Day lilies blooming after skipping a year

And when we’re done counting, let’s have a piece of pie. . .

Rustic Cherry Tart
Adapted from Martha Stewart Desserts

1 sheet frozen puff pastry, thawed
5 T. butter, softened
1/3 c. plus 4 t. sugar
1/2 c. ground up blanched almonds
1 egg
1/2 t. almond extract
1 egg yolk
1 T. cream
1 pound cherries, stemmed and pitted

Line your work surface with a large sheet of parchment. Sprinkle with flour and roll puff pastry large enough to cut a 12-inch circle from it. Roll the edges inward to create a 10-inch crust. Transfer parchment and crust to a baking sheet and chill for 30 minutes.

Mix together butter, 1/3 c. sugar, ground almonds, whole egg, and almond extract in a bowl. In another bowl, lightly mix egg yolk and heavy cream. Prick surface of pastry with fork and then brush yolk/cream mixture on the surface and edges of crust. Spread the almond mixture over crust and chill for another 15 minutes. Spread cherries in a single layer over almond mixture. Bake tart for 15 minutes. Sprinkle remaining 4 t. sugar over tart and continue baking for 5-10 minutes until tart is deep golden brown. Transfer tart to a wire rack to cool.

June 22b

Friday, June 15, 2007

Music to My Ears

No pie photos or recipes this week, dear Readers. Instead, treat yourself to this audible feast, compliments of uber-musician Steve Chambers. Long promised and worth the wait, this is likely the only song I'll ever have written about me (or my pies).

Mrs. Linder's Pies

Enjoy! (And a royal thank you to Steve)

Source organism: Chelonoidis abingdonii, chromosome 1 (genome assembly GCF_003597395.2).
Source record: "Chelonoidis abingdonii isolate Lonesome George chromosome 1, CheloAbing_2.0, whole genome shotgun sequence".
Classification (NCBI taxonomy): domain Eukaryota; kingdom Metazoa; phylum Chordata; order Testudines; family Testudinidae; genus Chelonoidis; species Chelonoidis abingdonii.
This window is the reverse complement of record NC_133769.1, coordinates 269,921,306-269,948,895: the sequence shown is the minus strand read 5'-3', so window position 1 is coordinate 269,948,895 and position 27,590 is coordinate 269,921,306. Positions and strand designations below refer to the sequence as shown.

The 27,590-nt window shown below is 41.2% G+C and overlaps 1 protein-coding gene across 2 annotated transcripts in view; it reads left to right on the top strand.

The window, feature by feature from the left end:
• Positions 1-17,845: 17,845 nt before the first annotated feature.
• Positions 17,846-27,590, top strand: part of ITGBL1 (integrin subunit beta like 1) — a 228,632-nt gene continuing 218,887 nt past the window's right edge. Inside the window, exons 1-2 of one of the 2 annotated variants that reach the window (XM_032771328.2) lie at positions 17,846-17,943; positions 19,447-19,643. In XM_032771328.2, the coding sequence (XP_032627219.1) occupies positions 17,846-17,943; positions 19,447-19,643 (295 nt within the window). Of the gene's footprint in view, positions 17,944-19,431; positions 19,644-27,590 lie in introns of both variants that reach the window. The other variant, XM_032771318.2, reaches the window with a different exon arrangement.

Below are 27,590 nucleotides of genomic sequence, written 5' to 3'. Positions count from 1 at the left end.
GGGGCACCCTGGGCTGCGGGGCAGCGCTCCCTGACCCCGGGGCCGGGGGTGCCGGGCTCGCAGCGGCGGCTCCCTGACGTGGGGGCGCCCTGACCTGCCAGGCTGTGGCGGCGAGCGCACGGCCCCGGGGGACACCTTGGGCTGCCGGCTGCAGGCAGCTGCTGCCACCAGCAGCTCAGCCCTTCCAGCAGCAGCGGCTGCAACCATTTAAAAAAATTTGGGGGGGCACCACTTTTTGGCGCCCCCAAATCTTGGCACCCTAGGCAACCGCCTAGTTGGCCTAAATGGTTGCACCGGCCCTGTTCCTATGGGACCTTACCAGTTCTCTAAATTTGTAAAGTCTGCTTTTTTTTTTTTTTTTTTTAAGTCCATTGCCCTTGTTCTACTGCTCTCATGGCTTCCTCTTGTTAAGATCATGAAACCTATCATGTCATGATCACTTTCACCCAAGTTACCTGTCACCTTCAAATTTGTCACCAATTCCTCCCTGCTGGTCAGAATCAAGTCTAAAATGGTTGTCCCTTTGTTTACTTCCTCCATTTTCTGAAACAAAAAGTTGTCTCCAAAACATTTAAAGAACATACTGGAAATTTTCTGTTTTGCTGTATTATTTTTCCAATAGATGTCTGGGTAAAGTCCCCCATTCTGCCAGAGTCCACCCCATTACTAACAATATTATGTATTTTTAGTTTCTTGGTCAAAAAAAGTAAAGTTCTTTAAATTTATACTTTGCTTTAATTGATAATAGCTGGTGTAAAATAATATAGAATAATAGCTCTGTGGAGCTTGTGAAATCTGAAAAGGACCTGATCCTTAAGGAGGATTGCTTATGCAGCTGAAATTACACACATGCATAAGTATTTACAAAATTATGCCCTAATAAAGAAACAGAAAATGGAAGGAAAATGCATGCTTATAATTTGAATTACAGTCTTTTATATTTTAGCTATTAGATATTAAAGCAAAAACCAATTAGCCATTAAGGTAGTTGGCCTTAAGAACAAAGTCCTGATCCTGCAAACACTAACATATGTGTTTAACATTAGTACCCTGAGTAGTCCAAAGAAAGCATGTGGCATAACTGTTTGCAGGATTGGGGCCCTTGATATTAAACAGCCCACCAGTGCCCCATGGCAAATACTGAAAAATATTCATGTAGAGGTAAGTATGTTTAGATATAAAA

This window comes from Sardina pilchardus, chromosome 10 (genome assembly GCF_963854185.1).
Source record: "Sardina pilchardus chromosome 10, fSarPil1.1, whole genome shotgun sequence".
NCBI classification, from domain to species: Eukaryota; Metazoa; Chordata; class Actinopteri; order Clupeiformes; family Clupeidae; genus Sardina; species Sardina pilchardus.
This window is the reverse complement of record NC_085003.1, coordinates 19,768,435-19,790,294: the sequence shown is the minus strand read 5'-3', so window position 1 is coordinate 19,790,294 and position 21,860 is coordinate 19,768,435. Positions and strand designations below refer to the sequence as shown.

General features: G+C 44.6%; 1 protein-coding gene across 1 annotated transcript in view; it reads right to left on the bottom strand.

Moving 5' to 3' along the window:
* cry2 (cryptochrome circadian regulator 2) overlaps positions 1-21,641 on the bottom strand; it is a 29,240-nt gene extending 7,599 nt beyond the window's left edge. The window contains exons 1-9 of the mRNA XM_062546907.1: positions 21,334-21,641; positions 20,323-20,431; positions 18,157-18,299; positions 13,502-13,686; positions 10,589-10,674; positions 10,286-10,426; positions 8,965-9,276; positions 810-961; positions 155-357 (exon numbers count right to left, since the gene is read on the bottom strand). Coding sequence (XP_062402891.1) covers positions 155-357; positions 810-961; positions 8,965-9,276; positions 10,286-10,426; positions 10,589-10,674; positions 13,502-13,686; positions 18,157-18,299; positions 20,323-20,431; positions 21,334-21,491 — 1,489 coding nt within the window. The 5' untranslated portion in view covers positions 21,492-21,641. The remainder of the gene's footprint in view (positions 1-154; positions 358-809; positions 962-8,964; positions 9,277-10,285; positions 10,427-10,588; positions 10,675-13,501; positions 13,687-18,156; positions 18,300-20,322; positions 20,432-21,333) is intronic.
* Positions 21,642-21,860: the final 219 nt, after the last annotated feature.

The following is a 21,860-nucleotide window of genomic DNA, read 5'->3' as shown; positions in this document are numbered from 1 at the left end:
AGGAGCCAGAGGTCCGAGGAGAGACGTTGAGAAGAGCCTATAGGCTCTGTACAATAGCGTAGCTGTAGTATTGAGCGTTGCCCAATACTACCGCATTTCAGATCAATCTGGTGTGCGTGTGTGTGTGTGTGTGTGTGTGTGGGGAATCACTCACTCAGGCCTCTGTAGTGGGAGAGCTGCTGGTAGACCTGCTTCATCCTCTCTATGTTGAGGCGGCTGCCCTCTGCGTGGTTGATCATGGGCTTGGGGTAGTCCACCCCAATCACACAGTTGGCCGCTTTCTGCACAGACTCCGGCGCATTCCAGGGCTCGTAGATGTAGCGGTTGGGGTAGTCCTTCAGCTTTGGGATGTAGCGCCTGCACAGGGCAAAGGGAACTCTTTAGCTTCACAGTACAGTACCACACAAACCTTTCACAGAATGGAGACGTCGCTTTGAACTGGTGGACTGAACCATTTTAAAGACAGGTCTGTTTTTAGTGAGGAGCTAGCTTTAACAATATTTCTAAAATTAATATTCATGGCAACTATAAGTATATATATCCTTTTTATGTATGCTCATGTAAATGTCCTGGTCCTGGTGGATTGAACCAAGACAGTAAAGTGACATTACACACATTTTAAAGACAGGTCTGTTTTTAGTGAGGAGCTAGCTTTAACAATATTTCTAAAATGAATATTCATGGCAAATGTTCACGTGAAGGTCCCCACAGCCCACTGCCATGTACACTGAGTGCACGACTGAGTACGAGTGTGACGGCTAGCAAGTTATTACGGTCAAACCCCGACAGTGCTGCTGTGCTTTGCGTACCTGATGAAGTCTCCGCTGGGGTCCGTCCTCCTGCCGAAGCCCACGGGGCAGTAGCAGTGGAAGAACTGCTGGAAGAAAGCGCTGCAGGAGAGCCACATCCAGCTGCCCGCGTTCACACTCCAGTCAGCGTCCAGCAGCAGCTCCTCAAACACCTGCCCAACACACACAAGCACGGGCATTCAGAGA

(You may need to use Internet Explorer in order for the music player to work properly. Hey, I'm a baker not a programmer. . .)

Friday, June 8, 2007

Everybody Needs a Nonna

Lately I’ve been thinking how nice it would be to have an Italian grandmother hanging around the house. You know the kind I mean – a wizened little old woman in a headscarf who’d cluck over my skinned knee (or bruised ego), tend to a flock of chickens in the back yard, and pour out a fortifying slug of grappa when I needed it. Then, when I’d had just about enough of Nonna, she’d gently nod off in her rocking chair and make soft, Italian-accented snoring sounds. Sounds great, huh?

The other thing Italian Grandma would do of course, is cook. This would be her passion, making good things for me, the little principessa, to eat. Minestrones, panzanellas, roasted meats, and every kind of pasta. Italian Grandma would bend over her wooden counter and roll out raviolis by the dozen. “E niente,” she’d shrug - It's nothing - and I’d smile fondly at Nonna and keep on chewing.

And maybe in certain households in Italy, it really is nothing. My friend Anita visited her relatives in an Italian village and after eating her way through a four-hour, multi-course dinner, she watched, aghast, as they fed the leftovers to the dog. Thing is, those leftovers were handmade tortellini, the kind of thing Anita makes only a couple of times a year – on very special occasions, when she’s got say, an extra five hours or so. Lucky, lucky dog.